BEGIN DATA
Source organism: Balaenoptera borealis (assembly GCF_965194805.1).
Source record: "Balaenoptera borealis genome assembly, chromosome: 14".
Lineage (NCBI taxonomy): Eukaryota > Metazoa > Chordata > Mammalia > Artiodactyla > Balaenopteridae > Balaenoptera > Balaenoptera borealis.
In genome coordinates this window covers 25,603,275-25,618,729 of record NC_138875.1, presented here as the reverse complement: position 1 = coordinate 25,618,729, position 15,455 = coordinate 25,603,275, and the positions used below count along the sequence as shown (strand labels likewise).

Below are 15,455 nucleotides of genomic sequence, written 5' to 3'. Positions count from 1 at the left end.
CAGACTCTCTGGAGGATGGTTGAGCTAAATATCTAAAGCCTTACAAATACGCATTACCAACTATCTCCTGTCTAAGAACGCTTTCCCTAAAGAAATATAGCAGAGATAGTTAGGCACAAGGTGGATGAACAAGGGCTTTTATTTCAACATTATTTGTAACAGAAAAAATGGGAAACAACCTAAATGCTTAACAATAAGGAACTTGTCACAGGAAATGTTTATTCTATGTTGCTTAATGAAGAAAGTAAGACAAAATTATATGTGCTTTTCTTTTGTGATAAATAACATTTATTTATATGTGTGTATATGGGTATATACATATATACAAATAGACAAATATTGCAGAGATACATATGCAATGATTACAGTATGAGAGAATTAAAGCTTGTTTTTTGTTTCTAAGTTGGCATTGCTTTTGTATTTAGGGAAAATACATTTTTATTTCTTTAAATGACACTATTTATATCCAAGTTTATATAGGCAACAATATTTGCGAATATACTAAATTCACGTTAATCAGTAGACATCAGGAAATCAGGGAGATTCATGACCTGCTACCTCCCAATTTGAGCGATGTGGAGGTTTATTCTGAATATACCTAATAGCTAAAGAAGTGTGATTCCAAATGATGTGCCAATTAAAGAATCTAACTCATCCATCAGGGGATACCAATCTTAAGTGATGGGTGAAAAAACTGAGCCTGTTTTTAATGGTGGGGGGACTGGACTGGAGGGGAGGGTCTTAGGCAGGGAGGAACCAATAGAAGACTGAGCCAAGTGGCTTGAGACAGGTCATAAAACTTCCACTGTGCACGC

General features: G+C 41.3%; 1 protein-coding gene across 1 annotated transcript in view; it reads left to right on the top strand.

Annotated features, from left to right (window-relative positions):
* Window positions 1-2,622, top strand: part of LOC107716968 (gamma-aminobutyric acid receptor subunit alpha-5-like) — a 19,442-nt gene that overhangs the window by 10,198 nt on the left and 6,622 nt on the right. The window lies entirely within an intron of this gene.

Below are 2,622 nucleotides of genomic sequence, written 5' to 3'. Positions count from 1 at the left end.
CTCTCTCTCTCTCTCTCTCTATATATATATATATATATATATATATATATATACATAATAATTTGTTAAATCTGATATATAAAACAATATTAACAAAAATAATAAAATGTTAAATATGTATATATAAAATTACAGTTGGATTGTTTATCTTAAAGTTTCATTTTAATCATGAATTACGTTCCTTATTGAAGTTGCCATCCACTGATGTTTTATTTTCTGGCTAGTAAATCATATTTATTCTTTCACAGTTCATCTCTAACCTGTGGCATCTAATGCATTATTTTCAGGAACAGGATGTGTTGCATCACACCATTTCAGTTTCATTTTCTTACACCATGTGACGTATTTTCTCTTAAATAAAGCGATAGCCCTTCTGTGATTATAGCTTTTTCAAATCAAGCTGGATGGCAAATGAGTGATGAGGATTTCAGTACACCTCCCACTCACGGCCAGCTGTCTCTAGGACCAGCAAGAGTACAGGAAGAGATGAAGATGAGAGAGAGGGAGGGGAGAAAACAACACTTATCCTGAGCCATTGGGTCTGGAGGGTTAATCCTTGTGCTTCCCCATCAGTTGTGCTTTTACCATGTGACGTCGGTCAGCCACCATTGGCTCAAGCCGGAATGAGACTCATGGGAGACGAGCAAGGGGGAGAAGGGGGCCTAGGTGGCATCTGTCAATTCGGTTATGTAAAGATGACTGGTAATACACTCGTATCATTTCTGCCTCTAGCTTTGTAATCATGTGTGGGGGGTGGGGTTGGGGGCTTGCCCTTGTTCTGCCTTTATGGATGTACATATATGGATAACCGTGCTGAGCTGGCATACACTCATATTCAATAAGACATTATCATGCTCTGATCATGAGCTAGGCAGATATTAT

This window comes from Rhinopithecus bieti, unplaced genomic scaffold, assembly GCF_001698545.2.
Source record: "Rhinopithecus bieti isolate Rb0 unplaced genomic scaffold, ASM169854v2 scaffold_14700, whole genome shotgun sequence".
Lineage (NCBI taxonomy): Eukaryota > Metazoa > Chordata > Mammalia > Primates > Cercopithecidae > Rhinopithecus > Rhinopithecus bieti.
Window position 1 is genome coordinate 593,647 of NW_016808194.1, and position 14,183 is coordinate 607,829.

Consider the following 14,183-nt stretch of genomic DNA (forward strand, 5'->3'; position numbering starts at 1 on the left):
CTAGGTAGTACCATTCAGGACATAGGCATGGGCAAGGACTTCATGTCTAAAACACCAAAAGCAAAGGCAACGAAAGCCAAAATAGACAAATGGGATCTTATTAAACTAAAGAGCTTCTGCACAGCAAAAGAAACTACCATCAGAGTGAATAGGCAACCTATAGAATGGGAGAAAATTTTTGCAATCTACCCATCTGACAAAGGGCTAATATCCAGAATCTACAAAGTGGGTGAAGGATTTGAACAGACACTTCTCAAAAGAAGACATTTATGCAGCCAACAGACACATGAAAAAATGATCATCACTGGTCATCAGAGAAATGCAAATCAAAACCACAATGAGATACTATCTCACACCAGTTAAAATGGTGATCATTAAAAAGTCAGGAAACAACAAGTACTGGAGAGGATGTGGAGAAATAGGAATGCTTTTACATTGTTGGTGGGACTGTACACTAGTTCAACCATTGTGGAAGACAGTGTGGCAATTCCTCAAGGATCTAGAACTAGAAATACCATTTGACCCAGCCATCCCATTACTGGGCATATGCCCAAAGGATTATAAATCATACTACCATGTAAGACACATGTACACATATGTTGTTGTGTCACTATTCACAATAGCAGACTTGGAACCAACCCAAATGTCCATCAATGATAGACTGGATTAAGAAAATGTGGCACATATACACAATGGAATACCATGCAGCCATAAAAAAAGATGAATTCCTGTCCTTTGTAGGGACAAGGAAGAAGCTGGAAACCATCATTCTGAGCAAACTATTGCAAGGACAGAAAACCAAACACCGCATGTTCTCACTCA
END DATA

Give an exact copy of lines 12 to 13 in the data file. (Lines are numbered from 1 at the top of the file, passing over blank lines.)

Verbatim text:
This window comes from Rhinopithecus bieti, unplaced genomic scaffold, assembly GCF_001698545.2.
Source record: "Rhinopithecus bieti isolate Rb0 unplaced genomic scaffold, ASM169854v2 scaffold_14700, whole genome shotgun sequence".